Sapphires are inarguably most well-known for possessing a potent, peacock blue hue, but it's by no means the only colour available within this diverse family of gemstone. One of its most striking variations may actually be its most rare: the Padparadscha sapphire. This is one of the most highly sought after sapphires that almost all fine gem collectors will appreciate.
The vast majority of Padparadscha has been mined in Sri Lanka, with its name taken from the Sinhalese word for "aquatic lotus blossom". Like that flower, the Padparadscha sapphire's colour saturation floats between light pink and light orange. Some would compare Padparadscha to having an overall salmon-colour, though these stones tend not to be evenly coloured, often with certain zones of the gem taking on more pink properties than orange, and vice versa.
Like many gems, clarity is key when grading Padparadscha. Stones that appear eye-clean, with little to no inclusions, will be more valuable. And because of the pastel shade of a Padparadscha sapphire, flaws can make the gems appear cloudier than other forms of sapphire. That said, being that true Padparadscha colour is so rare, it may be hard to track down one that is flawless or perfectly clear.
While it's true that, traditionally, Sri Lanka has provided the world with the most Padparadscha, more recent deposits in Madagascar and Tanzania have shifted the marketplace. There are slight saturation differences between the stones regions, though, with Madagascar-derived Padparadscha taking on more pink than orange. Similar sapphires from Tanzania’s Umba Valley region, meanwhile, refract more orange, and even shades of brown. For these reasons, the richer pink-and-orange saturation of the Sri Lankan gems are heralded as "true Padparadscha," and are valued much higher than their counterparts.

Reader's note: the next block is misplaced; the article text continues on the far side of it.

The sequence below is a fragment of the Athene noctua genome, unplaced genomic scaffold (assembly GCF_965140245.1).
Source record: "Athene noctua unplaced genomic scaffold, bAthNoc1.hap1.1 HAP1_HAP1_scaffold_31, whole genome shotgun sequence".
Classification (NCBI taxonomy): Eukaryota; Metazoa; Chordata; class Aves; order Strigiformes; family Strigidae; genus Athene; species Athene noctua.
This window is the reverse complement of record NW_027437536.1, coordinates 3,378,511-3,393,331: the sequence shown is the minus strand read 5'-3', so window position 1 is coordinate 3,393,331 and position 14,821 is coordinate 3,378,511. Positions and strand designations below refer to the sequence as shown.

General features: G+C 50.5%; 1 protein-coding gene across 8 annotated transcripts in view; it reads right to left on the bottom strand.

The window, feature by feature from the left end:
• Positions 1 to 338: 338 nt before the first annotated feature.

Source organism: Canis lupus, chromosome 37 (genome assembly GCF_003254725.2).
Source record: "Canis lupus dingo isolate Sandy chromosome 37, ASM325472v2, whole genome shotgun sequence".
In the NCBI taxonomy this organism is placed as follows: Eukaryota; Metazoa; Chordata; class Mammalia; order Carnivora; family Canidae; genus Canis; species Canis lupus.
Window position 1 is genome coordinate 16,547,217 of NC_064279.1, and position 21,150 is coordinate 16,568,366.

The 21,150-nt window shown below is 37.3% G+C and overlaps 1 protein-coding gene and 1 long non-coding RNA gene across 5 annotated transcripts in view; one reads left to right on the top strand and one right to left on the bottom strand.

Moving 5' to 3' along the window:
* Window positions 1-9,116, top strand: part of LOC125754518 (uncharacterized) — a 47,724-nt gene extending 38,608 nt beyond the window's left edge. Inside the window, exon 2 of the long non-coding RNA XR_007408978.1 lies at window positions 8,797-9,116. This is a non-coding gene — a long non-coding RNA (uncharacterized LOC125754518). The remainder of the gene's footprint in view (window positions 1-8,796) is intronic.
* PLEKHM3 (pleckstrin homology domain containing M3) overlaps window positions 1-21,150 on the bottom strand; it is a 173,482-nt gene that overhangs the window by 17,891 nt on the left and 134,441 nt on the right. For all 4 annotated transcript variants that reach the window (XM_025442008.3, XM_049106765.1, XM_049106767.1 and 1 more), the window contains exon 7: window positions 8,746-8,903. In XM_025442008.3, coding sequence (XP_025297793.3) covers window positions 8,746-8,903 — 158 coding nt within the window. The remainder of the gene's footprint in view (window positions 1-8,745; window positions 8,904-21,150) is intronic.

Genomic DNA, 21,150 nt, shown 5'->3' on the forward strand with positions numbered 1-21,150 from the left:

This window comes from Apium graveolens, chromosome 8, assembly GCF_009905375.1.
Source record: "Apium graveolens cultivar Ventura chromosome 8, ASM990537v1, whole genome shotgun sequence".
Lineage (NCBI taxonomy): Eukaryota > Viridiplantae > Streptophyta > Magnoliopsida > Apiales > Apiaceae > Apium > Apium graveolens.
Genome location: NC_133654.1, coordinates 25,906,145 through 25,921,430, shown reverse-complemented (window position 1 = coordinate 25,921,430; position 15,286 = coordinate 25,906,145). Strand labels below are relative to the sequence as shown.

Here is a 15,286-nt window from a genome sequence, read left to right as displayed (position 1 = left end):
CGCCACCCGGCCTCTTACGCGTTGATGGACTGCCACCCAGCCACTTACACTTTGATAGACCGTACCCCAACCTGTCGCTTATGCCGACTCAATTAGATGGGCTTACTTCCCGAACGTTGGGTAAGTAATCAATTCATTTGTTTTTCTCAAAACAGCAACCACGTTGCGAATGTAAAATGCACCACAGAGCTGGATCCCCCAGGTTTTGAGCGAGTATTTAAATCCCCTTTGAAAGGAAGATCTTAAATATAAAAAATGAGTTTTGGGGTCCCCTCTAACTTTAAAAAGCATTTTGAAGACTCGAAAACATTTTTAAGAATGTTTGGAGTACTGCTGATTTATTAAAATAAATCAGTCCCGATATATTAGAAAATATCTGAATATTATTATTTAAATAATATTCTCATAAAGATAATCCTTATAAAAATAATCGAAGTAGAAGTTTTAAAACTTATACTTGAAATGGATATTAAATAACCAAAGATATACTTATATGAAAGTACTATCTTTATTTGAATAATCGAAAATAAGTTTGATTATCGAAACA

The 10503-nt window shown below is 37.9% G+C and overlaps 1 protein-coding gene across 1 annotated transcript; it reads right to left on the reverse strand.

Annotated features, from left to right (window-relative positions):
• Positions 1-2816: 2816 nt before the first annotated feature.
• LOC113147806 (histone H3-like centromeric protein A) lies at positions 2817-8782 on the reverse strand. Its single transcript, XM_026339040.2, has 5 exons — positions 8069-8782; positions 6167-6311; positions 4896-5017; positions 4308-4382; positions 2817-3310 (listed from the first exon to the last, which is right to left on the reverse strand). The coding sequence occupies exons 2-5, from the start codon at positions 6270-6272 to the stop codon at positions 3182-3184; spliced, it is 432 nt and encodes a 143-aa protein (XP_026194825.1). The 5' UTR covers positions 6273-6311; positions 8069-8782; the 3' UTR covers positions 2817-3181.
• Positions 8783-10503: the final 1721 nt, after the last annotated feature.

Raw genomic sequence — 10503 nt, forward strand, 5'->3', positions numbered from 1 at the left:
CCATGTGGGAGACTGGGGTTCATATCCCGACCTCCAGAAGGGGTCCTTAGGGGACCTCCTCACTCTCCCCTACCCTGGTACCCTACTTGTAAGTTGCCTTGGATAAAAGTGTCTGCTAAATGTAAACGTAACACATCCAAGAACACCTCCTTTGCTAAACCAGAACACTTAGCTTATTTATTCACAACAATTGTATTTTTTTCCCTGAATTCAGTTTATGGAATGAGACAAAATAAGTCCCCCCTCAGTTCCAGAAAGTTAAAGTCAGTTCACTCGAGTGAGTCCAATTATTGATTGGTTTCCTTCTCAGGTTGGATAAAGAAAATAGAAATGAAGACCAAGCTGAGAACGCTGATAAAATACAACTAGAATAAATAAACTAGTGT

No matter their origin, the scarcity of these sapphires, especially if found over two carats, means that buyers will be paying for Padparadscha at a premium—with price points not uncommon to the finest blue sapphire. Whether rough cut or heat-treated, the highest-quality of Padparadscha could potentially yield tens of thousand dollars per carat and up.
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